4). Be a Journalist –  Ask good questions. Listen more and talk less. If you really want to help your clients and solve their problems, you need to dig deep by asking good qualifying or needs based questions. You want to be seen as a problem solver, not a sleazy salesperson trying to peddle his wares.

5). Value – focus on selling value, not features. When you do a feature vomit on your client, he will run, not walk, away from you. Remember – it’s not about you, it’s about your client. What value do you offer that’s going to solve his problems? If you don’t have what the prospect needs, be honest, and move on. As the old saying goes, there are plenty of other fish in the sea to catch.

6). Lead generation – as I mentioned in other posts, there are many ways of finding leads. But before you start buying or developing leads, review your existing customers (if you have any). Create a client profile of your top 5 to 10 best customers. Who are they? Why are they buying from you? Do you see any patterns? Once you have a good idea of who your clients are, you can then start targeting prospects that fit the same pattern. It’s better to narrow down your prospects than waste time going too broad. Yes, a wide net will catch a lot of fish – but do you want big fish or minnows?

7). Objections – there is a lot of advice on how to handle objections. In my opinion, the most common objection is price. However, it’s always a good idea to list some common objections and have answers prepared for them. In short, it’s better to be ready and respond with one or two sentences, then fumble around sounding like a fool. Because if you sound like a bumbling idiot, the next sound you hear will be “click.”

8). Send emails – contrary to popular belief, cold calling is more than just making phone calls and leaving voice mail messages. You also need to send emails. Some clients respond better with emails than by phone. No problem. The key is to connect with your prospect and hopefully get the sale. Phone, email or carrier pigeon, do whatever it takes to make the connection. Get a response. If it’s no, OK…but don’t cross your prospect off your list too fast. Try to circle back later. Maybe he will be in a better mood or have budget to move forward. Based on studies I’ve read, you need to make anywhere from 6 to 8 attempts before a prospect will acknowledge your existence.

To help you learn more about selling, Close.io is offering a free 30 day startup sales success course sent to you via email.

Here is the link – http://close.io/free-sales-course

I thought the videos were on point. I have two criticisms – First,  I wish the Close.io would put the videos on an organized playlist on their YouTube channel to make it easy to follow each presentation. I found myself jumping around too much trying to find the next video in the proper order.

Second, Mr. Efti argues that start-ups shouldn’t hire traditional salespeople because they don’t know how to adjust in an ever-changing work environment. I disagree. I’ve worked at major corporations that constantly go through reorgs and other changes throughout the year. I also know salespeople who have worked at major corporations who had their compensation packages changed every quarter – if not every month.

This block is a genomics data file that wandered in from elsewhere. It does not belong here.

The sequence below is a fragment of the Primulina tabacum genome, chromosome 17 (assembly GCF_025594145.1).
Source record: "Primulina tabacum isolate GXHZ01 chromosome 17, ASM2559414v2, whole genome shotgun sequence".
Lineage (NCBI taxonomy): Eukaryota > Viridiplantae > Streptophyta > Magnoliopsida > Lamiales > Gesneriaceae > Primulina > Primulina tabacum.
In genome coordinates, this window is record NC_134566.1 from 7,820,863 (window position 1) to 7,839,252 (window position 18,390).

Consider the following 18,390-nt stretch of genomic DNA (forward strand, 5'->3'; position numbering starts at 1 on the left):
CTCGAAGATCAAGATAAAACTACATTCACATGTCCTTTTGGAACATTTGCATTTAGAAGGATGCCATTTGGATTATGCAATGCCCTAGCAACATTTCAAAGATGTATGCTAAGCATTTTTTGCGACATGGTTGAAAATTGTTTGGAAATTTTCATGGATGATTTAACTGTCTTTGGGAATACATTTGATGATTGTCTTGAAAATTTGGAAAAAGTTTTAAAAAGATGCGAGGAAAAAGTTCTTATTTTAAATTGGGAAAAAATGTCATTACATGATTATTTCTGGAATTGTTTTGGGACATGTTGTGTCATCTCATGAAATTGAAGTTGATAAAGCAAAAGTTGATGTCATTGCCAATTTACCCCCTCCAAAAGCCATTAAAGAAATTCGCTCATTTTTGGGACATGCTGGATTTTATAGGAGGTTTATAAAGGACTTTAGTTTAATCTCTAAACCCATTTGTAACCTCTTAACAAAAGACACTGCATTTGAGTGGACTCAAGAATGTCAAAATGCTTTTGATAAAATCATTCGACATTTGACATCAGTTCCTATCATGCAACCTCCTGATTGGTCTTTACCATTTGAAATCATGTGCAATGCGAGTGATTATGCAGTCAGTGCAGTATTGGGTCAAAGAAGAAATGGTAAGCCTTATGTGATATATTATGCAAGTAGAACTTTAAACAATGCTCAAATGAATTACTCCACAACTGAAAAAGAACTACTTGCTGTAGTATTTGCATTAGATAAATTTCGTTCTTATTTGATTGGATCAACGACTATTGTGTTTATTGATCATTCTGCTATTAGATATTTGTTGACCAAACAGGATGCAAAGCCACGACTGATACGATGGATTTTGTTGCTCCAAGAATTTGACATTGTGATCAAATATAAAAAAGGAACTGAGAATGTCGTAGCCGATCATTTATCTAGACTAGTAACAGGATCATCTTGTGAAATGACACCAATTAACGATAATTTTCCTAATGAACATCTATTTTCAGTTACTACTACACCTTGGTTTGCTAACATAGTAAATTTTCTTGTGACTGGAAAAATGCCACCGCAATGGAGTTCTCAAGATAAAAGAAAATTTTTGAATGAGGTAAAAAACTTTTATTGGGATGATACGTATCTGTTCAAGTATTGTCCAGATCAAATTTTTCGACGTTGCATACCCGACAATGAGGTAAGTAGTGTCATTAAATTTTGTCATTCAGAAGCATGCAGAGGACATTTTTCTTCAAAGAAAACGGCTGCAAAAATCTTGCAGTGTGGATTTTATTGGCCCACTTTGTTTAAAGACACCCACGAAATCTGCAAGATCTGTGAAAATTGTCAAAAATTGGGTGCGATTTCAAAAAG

For example, one of my friends use to work for a popular large car dealership in the Washington, D.C. area. Every month, the car salesperson with the lowest sales of the month would be fired – regardless of his seniority or his sales record YTD. Why? Because the sales manager wanted to keep his sales team “on their toes.”

Nice guy.

My point is this – any good salesperson has to know how to be flexible in order to survive. The business world – whether we are talking about start-ups or major companies – is changing all the time. If you are seeking a nice, safe conservative job, become a banker or an accountant. The sales process is constantly evolving – either keep up or switch careers.

Close.io has other videos I would recommend that you check out. Also, the company has one of the best blog posts I’ve ever read about selling. Yes, they are promoting their product to some degree (hell, we are all in sales). However, the blogs offer great sales advice that you can apply in any industry.

Below is a sample video from the 16-part presentation –

 

10 Places that can Help you Write Better

Help for WritersOne of the biggest challenges of working in sales, marketing or social media is the ability to write effectively. You just can’t rely on making cold calls anymore. You have to put pen to paper (OK, I really mean fingers to your keyboard) and compose e-mails, proposals and other marketing material to make the sale.

Yes, there are a lot of online courses you can take. But let’s say you want more individual attention. Where do you go? Surprisingly, one of the best places to consider is your local nonprofit writing center.

Now, I know what you are thinking. Aren’t writing centers just for aspiring novelists and poets? No. Many writing centers offer courses on nonfiction. And while it may be great to participate in workshops or classes, several writing centers also offer online courses.

Below is a list that I complied while working as a volunteer for the Writer’s Center in Bethesda, MD. The list is based on research I was doing on membership programs at domestic and international nonprofit writing groups. Please let me know what you think.

1). 49 Alaska Writing Center – based in Anchorage, AK